Justification of Red List Category
This species appears to have undergone a rapid decline, which is suspected to continue into the future. Therefore, it is listed as Vulnerable.
Partners in Flight (2019) currently estimate the population to number 3.1 million mature individuals.
This species has undergone a large decline, measured at ~85% between 1970 and 2014 by Partners in Flight (Rosenberg et al. 2016), whom currently estimate the species to be declining at a rate of 4.38% per year, or 36.1% across a ten year period (Partners in Flight 2019). The Breeding Bird Survey also note a ~88.8% decrease since 1966 (Sauer et al. 2016) and estimate current annual declines of ~3.22% between 2010-2017 (Pardieck et al. 2018). Whilst only equable to a 27.9% decline across a ten year period, the Christmas Bird Count however suggest that the rate of decline may be higher (Meehan et al. 2018) and as such, in agreement with the Partners in Flight (2019) estimate, the rate of population decline is placed in the band, 30-49%. Declines are most pronounced in Canada where the species is estimated to have declined by more than 95% between 1970-2017, with short-term population declines reaching 52.9% per decade between 2007-2017 at rate of ~7.2% per year, peaking in Alberta at ~11.8% per year (COSEWIC 2019, Smith et al. 2019).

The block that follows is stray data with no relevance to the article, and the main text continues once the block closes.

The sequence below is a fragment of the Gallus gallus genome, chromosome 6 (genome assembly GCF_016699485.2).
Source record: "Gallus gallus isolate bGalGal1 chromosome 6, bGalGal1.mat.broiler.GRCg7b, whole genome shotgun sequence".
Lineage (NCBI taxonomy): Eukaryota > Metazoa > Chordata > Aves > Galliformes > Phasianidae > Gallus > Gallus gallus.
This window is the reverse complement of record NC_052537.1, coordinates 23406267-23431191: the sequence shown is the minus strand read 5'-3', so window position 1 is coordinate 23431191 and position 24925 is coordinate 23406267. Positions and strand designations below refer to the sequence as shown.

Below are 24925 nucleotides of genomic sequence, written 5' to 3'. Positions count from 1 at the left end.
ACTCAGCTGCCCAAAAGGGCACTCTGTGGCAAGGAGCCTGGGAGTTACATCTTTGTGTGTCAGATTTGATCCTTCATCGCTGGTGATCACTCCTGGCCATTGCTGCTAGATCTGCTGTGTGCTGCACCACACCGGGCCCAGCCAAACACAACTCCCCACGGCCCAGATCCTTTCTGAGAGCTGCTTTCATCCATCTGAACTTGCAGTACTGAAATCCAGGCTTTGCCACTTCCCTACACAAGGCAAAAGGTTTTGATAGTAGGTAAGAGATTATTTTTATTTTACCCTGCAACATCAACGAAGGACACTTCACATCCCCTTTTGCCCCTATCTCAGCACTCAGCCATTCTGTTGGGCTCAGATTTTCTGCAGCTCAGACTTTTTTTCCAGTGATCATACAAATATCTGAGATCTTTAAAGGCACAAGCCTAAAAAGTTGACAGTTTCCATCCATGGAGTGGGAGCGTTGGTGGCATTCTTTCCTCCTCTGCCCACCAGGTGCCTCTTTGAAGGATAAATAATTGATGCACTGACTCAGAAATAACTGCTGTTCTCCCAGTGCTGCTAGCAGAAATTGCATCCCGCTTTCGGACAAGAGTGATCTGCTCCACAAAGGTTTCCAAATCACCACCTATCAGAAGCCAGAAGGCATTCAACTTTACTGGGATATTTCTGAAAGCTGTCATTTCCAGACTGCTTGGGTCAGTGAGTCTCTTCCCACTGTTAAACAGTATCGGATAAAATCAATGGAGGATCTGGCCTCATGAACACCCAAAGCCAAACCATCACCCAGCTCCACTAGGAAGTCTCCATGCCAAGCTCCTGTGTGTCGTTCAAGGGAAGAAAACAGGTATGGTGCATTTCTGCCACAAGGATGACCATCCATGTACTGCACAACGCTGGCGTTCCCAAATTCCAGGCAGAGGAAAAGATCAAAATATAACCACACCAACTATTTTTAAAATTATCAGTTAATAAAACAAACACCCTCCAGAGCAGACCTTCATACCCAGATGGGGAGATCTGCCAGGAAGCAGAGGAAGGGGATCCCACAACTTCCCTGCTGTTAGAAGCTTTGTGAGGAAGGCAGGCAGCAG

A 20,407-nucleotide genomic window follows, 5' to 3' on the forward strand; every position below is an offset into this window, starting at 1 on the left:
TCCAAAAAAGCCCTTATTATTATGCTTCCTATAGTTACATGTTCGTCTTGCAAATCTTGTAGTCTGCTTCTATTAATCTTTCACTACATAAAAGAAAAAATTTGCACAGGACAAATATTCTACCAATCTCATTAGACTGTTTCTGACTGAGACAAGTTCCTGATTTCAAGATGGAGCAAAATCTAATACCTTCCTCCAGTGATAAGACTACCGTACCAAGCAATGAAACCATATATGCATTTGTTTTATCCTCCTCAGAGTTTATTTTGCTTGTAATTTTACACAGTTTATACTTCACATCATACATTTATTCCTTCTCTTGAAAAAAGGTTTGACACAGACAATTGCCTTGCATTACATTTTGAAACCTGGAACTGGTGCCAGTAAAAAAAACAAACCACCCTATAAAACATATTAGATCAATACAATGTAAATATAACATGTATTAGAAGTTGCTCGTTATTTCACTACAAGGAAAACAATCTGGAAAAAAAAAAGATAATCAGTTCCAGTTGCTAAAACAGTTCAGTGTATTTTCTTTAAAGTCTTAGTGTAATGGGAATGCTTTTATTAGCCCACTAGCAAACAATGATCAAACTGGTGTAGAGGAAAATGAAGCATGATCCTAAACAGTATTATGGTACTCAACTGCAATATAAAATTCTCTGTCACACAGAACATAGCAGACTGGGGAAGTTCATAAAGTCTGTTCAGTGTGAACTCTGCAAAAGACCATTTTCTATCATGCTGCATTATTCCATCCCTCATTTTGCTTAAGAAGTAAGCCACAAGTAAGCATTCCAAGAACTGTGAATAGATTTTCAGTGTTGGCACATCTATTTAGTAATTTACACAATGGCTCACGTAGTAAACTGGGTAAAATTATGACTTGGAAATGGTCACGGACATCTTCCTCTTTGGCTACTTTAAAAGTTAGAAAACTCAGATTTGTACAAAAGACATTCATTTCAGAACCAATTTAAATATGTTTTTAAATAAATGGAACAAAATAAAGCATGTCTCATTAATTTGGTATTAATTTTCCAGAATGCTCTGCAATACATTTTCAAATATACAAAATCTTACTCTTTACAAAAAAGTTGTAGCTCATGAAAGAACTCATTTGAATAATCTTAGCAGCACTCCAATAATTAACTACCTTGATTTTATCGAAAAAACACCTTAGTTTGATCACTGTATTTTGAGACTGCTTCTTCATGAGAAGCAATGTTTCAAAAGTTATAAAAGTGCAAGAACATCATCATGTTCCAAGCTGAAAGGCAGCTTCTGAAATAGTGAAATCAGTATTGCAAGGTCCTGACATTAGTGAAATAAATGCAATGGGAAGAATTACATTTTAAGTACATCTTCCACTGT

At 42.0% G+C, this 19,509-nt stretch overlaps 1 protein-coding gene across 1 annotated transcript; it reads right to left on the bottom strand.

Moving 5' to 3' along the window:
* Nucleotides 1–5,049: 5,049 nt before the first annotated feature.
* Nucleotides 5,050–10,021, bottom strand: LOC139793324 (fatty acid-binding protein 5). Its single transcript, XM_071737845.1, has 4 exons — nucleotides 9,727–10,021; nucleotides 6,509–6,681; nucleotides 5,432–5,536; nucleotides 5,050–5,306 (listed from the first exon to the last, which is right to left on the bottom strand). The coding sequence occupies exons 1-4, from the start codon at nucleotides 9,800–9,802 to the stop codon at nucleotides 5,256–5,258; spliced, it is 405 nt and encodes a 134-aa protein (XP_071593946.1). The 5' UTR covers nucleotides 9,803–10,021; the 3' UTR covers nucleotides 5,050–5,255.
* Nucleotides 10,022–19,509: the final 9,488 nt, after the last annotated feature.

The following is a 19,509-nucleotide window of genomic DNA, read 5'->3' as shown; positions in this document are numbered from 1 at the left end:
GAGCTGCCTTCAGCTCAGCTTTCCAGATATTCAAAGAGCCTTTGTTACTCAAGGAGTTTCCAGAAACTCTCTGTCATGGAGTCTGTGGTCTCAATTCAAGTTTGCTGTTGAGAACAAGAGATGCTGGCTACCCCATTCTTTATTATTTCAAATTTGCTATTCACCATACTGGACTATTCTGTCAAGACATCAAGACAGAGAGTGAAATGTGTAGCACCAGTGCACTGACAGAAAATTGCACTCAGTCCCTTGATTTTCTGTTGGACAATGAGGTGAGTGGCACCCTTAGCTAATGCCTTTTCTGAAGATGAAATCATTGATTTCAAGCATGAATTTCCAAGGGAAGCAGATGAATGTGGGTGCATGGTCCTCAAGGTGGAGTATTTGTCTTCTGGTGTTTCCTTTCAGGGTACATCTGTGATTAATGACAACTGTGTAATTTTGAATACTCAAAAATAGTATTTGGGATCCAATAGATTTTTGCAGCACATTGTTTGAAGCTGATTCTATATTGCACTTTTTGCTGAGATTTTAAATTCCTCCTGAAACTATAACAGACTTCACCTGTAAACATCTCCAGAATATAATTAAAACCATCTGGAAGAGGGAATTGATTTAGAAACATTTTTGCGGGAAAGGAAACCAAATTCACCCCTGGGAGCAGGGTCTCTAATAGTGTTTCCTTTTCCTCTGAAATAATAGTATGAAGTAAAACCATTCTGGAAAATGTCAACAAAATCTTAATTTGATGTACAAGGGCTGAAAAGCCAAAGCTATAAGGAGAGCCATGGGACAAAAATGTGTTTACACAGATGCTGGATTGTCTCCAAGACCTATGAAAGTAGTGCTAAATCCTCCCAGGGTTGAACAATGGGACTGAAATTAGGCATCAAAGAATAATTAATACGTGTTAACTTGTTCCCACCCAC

This species breeds in the Great Plains (north and central U.S.A.) and the Canadian Prairie Provinces (southern central Canada), and winters in south-central and south-western U.S.A. and north-central Mexico (Hill and Gould 1997, Ellison et al. 2017); it typically migrates along the central flyway to the east of breeding sites, circumventing high elevation terrain (Ellison et al. 2017). It has undergone long-term population declines so that it is now rare or extirpated as a breeding species in a number of States formerly occupied.